Mickey, Chinese Food and the Greater Metro Plex

When you live on the road and your home address is a PO box, you have to make money every day.  Motel room, gas, eating out, entertainment, laundry mats and bar tabs, etc., they all ad up, quick.  We got up every morning at 6 am, had breakfast at 7, then on the road looking to make a sale by 8:30.  Hopefully, you can make a sale early and then you have the rest of the day to goof off.

I sold a load of tools early one morning.  I arrived back at the motel honking my Dixie horn, spinning tires and cutting donuts, as usual.  Maudie was still brushing her teeth.  I asked her if she wanted to go to the baseball park in Arlington to see the Texas Rangers play a game.   She wasn’t 100% enthused about it.   I think she had her hopes up for Six Flags.  Maudie wasn’t exactly a baseball fan, she liked the eight dollar beers alright, but it just something about those 10 dollar Dilly Dogs.  She agreed to go, if I would take her out to eat Chinese food later.

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The normal game time for most week day games was one o’clock. It gets so hot in Texas that most games are scheduled for later.  The start of today’s game was delayed until five for a television broadcast.  We got there early.  Maudie and I were walking around the outside of the stadium sightseeing and killing time.  We saw a white, on white, on white Lincoln Mark V, with the front license plates that read “MICKEY.”  Immediately I recognized the name.  Hey, that’s Mickey Rivers, he’s the center fielder for the Rangers.  He got out of the car wearing a Malcom X cap, sunglasses, and a black jogging suit with a big gold chain. He walked over and started to unlock the gate.  I went up to him and started a conversation.  “Who’s gonna win the game today?  Is Nolan Ryan gonna pitch today?  Who do you think is gonna get MVP?  Then he acted like he had to go.  Before he could leave though I asked him if he would sign my program.  He said, “Sure, do you have a pen?”  I  told him how to write it out, “To Mike and Maudie, enjoy the game.”  When he handed it back to me I glanced down at the scribbled signature and I read, “Jerome Johnson.”  I asked him, “Who in the hell is Jerome Johnson?  Ain’t you Mickey Rivers,  center field?” He said, “Who me?  Hell no.  I’m Jerome Johnson.  Mickey is in the training room, I just got his car washed for him.”

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It was a great evening for a baseball game.  After watching the fireworks from center field and after half dozen stadium beers I was more than ready to take Maudie out to go eat.  Chinese sounded good to me.  Jerome had told me how to get to a great Chinese place nearby.  His directions were a little off though.  Instead of coming into the restaurant from the front, we ended up coming in the back way.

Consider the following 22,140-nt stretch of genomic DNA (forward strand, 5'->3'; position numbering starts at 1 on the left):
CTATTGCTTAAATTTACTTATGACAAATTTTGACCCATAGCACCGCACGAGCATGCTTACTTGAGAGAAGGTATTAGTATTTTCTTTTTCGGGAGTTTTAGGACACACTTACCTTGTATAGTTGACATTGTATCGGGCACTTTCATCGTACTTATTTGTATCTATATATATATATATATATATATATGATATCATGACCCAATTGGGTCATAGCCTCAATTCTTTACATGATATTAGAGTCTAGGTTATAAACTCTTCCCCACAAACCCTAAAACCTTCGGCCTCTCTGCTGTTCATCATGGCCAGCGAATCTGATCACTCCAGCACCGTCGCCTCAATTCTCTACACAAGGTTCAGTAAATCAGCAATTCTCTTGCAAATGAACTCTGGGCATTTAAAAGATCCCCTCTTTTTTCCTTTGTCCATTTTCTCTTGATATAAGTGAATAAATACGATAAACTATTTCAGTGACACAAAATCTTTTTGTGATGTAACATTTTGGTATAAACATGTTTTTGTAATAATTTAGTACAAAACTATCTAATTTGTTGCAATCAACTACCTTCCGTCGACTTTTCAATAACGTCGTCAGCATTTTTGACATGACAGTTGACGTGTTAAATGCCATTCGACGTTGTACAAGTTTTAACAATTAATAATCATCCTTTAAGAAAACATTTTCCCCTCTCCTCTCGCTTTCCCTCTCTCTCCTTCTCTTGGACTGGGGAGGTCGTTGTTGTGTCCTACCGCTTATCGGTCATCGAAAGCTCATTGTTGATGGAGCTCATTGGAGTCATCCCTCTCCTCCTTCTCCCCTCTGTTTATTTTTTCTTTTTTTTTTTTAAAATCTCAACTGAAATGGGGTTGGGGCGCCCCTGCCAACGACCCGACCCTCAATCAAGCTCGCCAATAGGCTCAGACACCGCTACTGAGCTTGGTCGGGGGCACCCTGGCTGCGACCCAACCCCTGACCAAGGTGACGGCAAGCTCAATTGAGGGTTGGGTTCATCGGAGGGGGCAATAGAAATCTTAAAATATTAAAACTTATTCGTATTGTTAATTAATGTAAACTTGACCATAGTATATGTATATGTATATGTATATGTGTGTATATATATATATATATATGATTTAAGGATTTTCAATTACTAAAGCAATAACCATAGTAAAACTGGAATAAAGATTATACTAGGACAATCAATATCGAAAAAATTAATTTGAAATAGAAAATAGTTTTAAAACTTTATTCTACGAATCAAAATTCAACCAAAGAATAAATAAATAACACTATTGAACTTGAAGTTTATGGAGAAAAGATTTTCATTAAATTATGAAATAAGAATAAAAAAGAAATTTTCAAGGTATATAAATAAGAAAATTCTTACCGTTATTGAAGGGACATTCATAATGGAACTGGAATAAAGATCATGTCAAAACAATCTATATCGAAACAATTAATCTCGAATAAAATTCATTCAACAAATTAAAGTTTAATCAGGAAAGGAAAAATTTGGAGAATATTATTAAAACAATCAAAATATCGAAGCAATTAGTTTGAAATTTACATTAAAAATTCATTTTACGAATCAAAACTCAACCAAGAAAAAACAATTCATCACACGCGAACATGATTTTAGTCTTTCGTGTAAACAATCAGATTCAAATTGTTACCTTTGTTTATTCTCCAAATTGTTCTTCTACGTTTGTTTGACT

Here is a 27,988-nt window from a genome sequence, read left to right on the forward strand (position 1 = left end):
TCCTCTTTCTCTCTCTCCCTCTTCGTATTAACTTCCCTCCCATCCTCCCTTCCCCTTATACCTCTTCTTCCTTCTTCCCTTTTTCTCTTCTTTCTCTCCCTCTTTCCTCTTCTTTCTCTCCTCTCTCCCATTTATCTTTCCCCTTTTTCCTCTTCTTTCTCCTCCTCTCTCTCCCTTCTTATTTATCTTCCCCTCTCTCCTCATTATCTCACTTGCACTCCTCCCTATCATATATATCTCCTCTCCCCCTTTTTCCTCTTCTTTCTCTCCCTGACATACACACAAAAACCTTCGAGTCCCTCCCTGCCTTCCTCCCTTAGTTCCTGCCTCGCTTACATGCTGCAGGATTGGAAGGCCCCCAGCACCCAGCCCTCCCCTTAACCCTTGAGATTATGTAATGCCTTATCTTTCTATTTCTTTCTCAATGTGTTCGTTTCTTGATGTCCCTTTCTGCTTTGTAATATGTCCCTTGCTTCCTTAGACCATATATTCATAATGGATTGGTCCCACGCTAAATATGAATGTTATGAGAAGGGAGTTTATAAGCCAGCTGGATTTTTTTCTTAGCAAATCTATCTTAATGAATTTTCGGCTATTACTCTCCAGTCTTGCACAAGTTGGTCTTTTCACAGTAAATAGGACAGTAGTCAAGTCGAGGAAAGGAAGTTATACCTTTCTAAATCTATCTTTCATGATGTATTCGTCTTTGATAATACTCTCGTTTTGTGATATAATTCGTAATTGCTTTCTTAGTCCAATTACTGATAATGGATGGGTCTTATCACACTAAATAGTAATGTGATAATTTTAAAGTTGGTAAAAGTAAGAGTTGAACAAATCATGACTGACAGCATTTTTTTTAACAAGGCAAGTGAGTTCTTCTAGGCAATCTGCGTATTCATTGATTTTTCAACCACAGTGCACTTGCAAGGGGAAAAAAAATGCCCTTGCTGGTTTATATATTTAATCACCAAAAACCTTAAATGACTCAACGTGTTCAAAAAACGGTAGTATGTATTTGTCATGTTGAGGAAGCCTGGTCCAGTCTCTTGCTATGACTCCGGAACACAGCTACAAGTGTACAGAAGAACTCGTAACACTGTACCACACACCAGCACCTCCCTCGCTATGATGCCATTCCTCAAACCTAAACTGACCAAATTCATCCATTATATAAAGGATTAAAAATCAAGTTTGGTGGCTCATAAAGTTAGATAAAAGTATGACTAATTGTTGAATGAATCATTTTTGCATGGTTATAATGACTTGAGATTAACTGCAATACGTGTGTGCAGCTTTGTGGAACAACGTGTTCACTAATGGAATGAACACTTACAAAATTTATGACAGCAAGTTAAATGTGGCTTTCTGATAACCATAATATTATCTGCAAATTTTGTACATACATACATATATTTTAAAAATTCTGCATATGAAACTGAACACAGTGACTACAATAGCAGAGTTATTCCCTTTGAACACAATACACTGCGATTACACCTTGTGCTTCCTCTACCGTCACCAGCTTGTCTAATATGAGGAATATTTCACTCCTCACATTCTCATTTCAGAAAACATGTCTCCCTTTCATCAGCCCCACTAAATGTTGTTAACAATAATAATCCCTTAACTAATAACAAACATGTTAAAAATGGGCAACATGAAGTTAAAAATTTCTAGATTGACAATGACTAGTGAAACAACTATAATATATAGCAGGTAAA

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Not being familiar with the place, when we saw the sign over the door China Gate or something, we walked right on in, the door wasn’t locked.  By mistake, we entered through the kitchen door.  On every wall it seemed there were skinned animals of some kind, hanging high up on the wall, from a hook.  Immediately I thought they looked like cats, but it couldn’t be.  I knew that one hanging off to the side sort of looked like a bluish duck, maybe it was just my imagination.  The menus were written in Chinese.  I had to ask what each entrée was and was told it was either “chicken this, or chicken that.”  Funny, I son’t remember seeing any chickens in the back.

I just ordered some egg rolls and won ton sauce.  I couldn’t get my mind off of what ever that blue thing was, hanging from a hook in the kitchen.  Not Maudie, she put on the feed bag.  She wanted chicken this, that and the other and got her wish.  The waitress kept bring her one order after another.  She kept saying, “You should try this.  It’s the best chicken I ever ate.”  A man at the table next to us leaned over shaking his head and told me, “Tell her it’s not chicken, it’s rabbit.”  Maudie lost her appetite after that.  She got up from the table holding her mouth, stomping her way to the bathroom.   I don’t eat fortune cookies, but I won’t ever forget what Maudie’s fortune read “Hare today, gone tomorrow.”

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Maybe those 10 dollar Dilly Dogs weren’t such a bad idea.

 

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